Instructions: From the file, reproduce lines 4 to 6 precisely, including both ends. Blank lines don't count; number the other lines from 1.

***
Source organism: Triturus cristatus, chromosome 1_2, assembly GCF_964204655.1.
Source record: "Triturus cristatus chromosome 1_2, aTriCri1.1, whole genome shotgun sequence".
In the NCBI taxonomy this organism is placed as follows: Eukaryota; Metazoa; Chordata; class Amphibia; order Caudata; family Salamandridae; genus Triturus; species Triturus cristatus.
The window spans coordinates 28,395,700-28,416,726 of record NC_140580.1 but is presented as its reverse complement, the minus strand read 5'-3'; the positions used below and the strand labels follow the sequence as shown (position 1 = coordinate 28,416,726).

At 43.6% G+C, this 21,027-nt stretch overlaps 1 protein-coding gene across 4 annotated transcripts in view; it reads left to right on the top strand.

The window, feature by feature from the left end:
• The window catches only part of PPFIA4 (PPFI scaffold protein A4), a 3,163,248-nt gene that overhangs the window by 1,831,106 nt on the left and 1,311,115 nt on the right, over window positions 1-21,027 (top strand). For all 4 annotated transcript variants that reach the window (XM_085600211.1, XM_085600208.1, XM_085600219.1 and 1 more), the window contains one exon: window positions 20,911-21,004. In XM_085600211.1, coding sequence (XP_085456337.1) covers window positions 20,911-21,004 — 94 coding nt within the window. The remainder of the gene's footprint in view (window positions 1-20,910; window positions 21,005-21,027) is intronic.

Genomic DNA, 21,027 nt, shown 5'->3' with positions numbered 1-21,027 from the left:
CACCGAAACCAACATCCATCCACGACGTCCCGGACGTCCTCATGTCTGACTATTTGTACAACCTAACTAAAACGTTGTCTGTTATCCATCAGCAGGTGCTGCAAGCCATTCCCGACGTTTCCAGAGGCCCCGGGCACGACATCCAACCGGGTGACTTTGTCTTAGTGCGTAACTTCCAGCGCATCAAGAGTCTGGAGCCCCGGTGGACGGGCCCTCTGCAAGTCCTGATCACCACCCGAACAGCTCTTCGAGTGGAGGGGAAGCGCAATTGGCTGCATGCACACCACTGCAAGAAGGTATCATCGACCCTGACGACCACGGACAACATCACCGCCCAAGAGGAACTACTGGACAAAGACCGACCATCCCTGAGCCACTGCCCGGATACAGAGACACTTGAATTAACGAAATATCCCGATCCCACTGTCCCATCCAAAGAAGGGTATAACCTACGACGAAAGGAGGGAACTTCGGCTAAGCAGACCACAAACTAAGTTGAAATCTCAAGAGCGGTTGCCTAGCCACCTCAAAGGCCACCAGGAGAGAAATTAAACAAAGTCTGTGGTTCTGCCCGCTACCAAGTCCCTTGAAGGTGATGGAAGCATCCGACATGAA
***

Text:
The window spans coordinates 28,395,700-28,416,726 of record NC_140580.1 but is presented as its reverse complement, the minus strand read 5'-3'; the positions used below and the strand labels follow the sequence as shown (position 1 = coordinate 28,416,726).

At 43.6% G+C, this 21,027-nt stretch overlaps 1 protein-coding gene across 4 annotated transcripts in view; it reads left to right on the top strand.

The window, feature by feature from the left end: